In 1839, Jackson was the site of the passage of the first state law that permitted married women to own and administer their own property.

Jackson was first linked with other cities by rail in 1840. Unlike Vicksburg, Greenville, and Natchez, Jackson is not located on the Mississippi River, and did not develop like those cities from river commerce. Instead, railroads would later spark growth of the city in the decades after the American Civil War.

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Image provided by Classroom Clipart (http://classroomclipart.com)

In 1863, during the campaign which ended in the capture of Vicksburg, Union forces captured Jackson during two battles - once before the fall of Vicksburg and once after the fall of Vicksburg.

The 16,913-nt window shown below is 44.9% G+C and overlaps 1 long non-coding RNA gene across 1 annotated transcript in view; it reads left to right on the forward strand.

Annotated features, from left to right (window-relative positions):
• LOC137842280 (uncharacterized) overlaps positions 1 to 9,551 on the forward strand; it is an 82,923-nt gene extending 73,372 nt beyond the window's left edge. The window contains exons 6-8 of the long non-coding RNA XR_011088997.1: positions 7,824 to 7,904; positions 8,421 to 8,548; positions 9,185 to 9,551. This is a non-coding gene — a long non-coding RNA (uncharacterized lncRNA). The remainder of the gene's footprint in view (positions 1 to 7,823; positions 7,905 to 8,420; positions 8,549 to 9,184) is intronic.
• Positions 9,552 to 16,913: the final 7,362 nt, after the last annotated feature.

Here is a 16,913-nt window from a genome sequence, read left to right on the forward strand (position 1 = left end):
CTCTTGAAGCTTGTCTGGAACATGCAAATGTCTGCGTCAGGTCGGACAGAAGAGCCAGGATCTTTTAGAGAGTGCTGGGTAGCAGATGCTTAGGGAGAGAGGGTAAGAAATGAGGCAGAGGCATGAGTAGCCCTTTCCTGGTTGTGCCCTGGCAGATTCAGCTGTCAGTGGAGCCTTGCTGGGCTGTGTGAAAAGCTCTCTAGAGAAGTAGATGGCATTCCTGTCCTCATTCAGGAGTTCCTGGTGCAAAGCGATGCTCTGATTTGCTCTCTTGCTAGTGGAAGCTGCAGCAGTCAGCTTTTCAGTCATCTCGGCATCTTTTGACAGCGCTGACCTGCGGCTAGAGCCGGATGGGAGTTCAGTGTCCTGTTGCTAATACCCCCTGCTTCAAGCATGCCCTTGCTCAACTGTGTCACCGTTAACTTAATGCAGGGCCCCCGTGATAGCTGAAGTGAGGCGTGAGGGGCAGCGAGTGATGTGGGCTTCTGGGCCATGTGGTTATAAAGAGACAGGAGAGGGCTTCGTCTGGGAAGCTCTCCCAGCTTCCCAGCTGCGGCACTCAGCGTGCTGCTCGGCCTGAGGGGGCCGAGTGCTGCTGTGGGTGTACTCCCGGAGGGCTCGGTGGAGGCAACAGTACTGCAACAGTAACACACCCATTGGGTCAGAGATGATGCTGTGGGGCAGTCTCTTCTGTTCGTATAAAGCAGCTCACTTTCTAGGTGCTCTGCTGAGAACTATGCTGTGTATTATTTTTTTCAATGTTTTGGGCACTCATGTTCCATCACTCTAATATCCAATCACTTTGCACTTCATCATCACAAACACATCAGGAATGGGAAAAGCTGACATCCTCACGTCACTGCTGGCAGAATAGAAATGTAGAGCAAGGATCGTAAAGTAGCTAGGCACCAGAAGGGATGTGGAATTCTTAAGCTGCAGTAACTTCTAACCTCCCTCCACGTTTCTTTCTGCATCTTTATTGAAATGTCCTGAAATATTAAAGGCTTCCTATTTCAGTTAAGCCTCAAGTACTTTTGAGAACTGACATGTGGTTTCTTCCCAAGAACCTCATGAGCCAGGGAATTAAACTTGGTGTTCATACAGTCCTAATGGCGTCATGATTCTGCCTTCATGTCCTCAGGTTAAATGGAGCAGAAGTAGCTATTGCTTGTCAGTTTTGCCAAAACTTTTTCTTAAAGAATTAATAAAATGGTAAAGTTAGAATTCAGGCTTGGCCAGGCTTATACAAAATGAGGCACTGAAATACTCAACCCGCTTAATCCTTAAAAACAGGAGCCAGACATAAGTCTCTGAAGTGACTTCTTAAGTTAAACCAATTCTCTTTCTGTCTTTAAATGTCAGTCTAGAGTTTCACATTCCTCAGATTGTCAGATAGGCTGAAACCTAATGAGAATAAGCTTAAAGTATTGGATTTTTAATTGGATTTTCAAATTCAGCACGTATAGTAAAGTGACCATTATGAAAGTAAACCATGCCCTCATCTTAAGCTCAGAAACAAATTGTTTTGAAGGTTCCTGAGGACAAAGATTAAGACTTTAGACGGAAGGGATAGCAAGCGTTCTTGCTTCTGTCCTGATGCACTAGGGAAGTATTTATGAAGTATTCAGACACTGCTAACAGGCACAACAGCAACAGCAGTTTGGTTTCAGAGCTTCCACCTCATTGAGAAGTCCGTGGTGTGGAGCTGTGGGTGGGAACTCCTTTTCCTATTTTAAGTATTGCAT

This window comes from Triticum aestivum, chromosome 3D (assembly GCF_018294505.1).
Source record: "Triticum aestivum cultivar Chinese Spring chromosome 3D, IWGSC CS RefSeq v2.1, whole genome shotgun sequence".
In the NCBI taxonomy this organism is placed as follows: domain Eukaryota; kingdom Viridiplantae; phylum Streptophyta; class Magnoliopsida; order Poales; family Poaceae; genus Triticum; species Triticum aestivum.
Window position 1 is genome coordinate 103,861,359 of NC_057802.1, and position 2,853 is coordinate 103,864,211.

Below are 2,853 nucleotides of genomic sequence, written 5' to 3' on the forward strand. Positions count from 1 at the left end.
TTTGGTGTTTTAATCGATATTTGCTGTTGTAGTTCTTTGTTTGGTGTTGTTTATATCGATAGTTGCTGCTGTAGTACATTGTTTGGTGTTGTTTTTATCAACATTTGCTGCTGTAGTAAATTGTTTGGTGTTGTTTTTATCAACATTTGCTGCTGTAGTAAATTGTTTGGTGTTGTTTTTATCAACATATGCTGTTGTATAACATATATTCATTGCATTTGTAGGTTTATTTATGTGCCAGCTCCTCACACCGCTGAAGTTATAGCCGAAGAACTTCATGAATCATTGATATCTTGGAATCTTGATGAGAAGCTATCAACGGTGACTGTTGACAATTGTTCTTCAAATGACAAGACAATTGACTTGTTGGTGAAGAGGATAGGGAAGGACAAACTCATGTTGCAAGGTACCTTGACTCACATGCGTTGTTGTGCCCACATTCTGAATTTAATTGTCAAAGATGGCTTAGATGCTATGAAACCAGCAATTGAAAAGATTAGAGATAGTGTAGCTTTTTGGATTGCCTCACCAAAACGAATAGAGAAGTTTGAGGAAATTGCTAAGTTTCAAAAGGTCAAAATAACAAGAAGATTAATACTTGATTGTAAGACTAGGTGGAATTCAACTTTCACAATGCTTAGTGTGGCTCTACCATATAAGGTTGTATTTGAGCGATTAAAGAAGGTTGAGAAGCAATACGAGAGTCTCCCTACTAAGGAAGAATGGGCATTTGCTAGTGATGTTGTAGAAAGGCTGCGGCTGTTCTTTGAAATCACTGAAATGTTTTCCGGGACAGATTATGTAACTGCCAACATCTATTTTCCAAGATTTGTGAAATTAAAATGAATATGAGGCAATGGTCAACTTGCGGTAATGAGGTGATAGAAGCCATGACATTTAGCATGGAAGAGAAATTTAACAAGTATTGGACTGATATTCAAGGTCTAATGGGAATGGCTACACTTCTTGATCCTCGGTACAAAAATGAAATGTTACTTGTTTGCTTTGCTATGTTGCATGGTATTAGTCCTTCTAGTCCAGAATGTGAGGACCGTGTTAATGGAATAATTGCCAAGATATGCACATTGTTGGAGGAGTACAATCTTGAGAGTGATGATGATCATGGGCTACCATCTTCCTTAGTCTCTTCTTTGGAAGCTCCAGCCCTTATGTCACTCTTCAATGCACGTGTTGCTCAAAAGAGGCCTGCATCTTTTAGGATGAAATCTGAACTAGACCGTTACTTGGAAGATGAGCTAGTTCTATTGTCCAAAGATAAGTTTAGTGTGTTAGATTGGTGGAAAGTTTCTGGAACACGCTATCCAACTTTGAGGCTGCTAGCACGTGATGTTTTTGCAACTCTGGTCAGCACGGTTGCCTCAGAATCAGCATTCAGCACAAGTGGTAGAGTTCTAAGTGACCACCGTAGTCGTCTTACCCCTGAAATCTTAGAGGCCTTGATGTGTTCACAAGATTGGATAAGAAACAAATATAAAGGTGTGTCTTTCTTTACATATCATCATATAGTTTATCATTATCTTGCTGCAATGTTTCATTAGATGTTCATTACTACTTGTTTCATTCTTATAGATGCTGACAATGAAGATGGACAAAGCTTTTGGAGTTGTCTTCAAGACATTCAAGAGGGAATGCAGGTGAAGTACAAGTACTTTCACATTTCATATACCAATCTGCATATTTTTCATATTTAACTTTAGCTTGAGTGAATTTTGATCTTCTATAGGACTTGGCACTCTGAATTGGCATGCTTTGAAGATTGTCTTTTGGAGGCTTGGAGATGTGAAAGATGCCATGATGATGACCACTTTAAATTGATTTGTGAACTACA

On May 13, 1863, Union forces won the first Battle of Jackson, forcing Confederate forces to flee northward towards Canton. Subsequently, on 15 May 1863 Union troops under the command of William Tecumseh Sherman burned and looted key facilities in city of Jackson, a strategic manufacturing and railroad center for the Confederacy. After driving the Confederate forces out of Jackson, Union forces turned west once again and engaged the Vicksburg defenders at the Battle of Champion Hill in nearby Edwards. The siege of Vicksburg began soon after the Union victory at Champion Hill. Confederate forces began to reassemble in Jackson in preparation for an attempt to break through the Union lines surrounding Vicksburg and end the siege there. The Confederate forces in Jackson built defensive fortifications encircling the city while preparing to march west to Vicksburg.